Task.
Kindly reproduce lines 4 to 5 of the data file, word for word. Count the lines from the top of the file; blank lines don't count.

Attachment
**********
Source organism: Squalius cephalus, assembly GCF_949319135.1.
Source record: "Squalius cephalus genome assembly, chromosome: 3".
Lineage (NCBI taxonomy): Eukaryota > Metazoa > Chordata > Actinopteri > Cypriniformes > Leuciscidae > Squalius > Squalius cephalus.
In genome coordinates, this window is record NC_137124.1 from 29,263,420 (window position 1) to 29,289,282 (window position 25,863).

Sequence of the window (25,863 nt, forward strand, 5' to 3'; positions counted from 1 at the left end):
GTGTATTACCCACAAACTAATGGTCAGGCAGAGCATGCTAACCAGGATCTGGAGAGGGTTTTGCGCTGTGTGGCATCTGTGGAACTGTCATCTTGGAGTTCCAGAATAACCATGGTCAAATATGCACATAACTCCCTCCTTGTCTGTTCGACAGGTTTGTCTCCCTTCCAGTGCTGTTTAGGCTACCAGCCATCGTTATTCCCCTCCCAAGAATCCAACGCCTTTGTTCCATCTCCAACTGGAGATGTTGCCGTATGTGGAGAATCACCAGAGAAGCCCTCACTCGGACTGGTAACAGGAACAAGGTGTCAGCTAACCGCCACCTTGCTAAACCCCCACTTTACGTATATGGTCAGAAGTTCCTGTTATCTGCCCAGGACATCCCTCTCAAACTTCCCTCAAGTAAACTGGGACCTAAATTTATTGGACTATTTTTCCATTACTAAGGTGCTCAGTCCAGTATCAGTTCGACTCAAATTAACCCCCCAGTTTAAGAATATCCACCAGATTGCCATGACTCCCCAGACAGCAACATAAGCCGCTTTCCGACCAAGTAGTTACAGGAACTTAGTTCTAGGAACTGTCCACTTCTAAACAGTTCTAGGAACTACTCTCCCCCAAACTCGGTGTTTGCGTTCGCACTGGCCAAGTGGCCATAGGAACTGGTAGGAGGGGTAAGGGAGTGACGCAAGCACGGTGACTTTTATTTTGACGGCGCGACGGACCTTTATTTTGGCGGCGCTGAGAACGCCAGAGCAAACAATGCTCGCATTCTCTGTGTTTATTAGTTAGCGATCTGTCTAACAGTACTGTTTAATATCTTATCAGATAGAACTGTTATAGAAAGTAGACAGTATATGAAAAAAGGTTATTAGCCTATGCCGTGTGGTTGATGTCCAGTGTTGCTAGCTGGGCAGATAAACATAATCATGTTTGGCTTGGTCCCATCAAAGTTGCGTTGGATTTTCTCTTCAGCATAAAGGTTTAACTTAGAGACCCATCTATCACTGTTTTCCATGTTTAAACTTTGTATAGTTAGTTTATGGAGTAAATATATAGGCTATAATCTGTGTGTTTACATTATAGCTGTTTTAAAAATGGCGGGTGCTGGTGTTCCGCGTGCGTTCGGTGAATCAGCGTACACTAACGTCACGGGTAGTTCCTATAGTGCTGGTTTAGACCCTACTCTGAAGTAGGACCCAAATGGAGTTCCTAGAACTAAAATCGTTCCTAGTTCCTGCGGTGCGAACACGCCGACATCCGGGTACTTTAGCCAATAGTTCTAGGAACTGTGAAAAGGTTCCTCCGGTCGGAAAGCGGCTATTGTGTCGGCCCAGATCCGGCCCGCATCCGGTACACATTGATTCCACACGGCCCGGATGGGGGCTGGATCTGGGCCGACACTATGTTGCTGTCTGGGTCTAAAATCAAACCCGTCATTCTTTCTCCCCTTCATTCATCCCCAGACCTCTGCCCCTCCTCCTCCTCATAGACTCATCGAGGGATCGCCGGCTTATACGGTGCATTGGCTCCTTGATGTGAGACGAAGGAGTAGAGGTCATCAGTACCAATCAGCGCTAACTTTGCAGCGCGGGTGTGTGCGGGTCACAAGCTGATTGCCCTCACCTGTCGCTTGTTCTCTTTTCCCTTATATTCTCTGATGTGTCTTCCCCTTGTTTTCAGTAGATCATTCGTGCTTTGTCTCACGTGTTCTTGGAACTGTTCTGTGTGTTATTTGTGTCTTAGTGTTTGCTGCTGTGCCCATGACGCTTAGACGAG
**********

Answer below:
In genome coordinates, this window is record NC_137124.1 from 29,263,420 (window position 1) to 29,289,282 (window position 25,863).

Sequence of the window (25,863 nt, forward strand, 5' to 3'; positions counted from 1 at the left end):